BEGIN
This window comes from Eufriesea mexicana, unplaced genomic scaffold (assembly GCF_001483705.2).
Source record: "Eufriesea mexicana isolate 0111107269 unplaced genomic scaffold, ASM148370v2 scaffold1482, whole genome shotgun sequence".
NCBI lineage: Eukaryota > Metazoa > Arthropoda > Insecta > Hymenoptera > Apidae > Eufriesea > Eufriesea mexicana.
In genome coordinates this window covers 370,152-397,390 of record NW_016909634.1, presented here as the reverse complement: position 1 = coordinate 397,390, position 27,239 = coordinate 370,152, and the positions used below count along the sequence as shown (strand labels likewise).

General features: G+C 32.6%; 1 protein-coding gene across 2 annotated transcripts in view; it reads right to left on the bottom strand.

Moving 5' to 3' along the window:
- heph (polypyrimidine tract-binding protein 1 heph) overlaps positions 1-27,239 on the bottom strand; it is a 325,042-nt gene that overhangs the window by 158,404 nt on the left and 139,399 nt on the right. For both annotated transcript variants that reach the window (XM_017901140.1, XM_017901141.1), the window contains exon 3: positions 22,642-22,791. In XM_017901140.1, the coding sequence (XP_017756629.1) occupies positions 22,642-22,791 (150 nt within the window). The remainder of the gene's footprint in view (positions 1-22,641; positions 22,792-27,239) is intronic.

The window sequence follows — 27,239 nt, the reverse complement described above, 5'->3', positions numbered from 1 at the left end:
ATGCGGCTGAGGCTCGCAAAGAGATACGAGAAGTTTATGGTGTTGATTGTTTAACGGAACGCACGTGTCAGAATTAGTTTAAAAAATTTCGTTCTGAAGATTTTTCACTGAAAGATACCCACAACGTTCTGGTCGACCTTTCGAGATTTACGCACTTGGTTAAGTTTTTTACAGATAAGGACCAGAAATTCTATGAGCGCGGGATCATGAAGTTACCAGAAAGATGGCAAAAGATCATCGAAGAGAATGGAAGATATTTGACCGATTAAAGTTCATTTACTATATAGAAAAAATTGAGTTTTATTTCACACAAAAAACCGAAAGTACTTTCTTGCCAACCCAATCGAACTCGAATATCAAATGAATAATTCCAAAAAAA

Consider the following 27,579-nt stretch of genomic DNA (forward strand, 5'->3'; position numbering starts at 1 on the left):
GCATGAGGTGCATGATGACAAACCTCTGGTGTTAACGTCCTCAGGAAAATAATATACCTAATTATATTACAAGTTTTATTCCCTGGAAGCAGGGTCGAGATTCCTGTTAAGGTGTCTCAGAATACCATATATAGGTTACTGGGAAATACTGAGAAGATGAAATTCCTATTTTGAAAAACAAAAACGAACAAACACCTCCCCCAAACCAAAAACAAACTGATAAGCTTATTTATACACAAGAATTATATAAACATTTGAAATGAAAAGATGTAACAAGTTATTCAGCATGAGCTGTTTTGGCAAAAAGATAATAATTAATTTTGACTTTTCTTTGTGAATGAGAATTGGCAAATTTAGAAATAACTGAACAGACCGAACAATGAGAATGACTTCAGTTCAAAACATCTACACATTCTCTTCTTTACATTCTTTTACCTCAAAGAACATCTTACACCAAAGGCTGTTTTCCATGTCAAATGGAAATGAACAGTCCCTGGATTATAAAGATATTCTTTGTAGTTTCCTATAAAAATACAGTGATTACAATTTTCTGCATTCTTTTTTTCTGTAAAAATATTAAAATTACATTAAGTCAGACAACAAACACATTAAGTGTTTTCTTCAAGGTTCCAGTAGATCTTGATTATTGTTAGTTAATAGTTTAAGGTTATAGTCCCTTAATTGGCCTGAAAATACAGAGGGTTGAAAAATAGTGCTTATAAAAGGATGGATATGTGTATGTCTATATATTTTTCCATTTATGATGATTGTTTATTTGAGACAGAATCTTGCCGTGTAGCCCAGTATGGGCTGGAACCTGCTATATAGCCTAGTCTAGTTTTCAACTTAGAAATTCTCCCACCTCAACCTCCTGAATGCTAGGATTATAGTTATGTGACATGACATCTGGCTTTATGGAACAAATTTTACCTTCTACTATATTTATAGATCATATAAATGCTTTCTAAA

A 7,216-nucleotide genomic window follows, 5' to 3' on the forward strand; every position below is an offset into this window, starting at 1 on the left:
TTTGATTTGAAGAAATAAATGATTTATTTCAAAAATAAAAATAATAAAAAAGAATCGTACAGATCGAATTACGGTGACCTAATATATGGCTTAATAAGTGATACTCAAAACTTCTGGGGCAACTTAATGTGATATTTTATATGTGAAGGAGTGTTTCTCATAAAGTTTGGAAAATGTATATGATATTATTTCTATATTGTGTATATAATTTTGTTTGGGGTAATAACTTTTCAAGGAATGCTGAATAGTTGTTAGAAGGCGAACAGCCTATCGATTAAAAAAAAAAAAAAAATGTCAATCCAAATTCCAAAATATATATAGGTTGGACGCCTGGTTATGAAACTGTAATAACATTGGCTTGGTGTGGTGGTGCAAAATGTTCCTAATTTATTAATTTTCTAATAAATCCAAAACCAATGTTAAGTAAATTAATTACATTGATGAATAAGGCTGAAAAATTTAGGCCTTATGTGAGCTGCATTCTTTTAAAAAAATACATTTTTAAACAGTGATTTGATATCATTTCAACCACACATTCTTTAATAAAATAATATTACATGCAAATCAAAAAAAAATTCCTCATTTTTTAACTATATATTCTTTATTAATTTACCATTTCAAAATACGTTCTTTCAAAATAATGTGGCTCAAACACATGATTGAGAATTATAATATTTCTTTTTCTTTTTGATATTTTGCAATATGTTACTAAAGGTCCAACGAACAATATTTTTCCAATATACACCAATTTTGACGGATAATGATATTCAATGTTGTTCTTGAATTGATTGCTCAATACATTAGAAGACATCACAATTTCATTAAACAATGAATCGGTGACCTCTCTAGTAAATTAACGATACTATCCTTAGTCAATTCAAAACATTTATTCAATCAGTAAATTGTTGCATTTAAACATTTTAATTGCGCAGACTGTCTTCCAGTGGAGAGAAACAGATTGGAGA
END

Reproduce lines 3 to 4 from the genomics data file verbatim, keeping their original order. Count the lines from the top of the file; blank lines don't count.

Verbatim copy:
NCBI lineage: Eukaryota > Metazoa > Arthropoda > Insecta > Hymenoptera > Apidae > Eufriesea > Eufriesea mexicana.
In genome coordinates this window covers 370,152-397,390 of record NW_016909634.1, presented here as the reverse complement: position 1 = coordinate 397,390, position 27,239 = coordinate 370,152, and the positions used below count along the sequence as shown (strand labels likewise).